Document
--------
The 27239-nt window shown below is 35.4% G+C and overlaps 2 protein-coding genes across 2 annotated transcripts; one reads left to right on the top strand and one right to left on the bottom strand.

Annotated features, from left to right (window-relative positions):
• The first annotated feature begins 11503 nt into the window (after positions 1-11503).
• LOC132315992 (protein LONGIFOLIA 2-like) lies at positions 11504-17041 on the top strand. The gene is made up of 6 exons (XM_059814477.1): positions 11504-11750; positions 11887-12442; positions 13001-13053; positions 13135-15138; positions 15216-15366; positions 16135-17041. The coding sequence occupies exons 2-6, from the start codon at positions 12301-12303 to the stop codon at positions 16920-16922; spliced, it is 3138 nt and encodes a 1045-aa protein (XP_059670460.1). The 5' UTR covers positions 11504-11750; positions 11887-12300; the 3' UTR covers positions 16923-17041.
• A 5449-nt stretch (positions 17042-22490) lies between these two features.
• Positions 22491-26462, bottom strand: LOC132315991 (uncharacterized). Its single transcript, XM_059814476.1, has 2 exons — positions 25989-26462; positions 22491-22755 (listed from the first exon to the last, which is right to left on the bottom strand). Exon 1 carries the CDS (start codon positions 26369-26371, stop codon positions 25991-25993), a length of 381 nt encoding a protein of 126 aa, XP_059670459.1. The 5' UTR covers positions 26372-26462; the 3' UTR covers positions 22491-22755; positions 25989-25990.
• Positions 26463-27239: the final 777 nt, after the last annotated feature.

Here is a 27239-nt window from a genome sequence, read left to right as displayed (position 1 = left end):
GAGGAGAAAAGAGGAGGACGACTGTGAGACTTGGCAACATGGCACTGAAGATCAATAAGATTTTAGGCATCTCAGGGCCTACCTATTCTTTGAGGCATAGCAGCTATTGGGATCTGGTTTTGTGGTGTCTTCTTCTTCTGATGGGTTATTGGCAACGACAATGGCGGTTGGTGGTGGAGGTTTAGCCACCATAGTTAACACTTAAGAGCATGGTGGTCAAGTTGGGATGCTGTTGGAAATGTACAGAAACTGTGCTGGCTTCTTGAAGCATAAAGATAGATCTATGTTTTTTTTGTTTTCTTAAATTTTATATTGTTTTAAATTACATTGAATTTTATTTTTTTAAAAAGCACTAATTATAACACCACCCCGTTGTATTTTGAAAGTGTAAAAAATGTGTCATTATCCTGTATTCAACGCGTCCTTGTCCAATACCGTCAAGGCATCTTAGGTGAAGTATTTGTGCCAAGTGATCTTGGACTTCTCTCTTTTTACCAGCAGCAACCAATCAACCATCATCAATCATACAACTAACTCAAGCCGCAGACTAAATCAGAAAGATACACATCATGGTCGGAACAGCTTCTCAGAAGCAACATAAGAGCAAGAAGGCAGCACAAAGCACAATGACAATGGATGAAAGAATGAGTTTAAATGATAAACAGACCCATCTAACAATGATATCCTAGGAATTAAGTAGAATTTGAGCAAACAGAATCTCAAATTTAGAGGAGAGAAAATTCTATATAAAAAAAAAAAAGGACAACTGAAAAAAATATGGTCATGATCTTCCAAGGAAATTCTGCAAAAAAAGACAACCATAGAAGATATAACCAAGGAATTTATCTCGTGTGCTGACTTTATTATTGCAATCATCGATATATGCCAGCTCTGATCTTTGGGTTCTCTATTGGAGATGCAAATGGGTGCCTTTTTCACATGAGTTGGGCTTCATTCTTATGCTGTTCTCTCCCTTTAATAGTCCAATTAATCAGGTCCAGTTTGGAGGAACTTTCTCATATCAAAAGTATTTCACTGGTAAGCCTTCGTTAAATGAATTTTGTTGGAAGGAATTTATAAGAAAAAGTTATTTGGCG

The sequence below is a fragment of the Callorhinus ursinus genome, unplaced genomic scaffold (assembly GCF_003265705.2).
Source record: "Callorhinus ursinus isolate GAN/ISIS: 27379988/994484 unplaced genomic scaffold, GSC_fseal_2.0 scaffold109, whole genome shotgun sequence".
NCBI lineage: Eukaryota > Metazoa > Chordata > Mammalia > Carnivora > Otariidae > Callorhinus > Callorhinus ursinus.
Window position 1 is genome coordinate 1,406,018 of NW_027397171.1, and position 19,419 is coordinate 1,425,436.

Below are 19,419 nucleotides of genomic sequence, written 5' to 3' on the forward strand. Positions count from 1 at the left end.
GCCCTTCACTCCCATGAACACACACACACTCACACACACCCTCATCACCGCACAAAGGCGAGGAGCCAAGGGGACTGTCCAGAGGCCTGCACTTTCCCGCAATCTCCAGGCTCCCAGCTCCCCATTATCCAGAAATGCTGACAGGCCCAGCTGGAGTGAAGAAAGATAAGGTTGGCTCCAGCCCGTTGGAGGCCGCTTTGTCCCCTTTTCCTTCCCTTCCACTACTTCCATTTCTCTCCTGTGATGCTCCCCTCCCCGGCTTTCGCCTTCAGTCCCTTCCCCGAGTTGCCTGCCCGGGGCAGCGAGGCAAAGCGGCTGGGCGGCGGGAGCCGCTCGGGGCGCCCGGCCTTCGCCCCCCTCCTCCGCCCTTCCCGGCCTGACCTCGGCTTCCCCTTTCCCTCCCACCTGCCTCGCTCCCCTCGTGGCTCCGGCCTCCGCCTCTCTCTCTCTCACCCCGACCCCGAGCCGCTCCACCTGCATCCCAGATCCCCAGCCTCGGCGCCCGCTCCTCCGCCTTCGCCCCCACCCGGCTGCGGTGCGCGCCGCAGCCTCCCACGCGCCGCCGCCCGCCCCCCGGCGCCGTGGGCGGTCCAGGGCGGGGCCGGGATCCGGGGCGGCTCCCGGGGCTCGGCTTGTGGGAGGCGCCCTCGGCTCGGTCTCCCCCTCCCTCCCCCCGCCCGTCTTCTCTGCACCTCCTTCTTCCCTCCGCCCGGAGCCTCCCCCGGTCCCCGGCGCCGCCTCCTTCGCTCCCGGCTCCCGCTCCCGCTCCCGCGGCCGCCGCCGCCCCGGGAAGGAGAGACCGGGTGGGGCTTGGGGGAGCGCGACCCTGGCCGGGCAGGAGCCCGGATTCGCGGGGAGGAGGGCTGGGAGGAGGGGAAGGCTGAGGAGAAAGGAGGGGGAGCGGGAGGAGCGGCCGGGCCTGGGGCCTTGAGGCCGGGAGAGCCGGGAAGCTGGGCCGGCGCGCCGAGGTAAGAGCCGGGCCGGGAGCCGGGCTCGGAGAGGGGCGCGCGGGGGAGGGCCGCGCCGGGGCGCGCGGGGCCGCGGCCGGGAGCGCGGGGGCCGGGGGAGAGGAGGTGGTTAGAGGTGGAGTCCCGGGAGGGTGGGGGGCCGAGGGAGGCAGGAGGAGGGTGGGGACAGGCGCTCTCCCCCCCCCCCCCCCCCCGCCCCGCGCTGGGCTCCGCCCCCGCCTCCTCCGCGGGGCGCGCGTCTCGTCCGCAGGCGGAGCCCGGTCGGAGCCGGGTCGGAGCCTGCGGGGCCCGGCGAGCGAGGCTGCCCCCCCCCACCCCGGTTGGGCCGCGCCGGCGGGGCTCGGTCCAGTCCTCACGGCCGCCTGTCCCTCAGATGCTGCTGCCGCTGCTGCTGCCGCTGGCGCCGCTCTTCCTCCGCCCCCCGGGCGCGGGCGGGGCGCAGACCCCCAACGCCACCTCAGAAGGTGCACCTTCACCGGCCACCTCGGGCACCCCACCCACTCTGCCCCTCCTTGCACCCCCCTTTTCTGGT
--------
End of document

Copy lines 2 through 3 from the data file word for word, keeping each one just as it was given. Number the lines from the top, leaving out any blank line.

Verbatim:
Annotated features, from left to right (window-relative positions):
• The first annotated feature begins 11503 nt into the window (after positions 1-11503).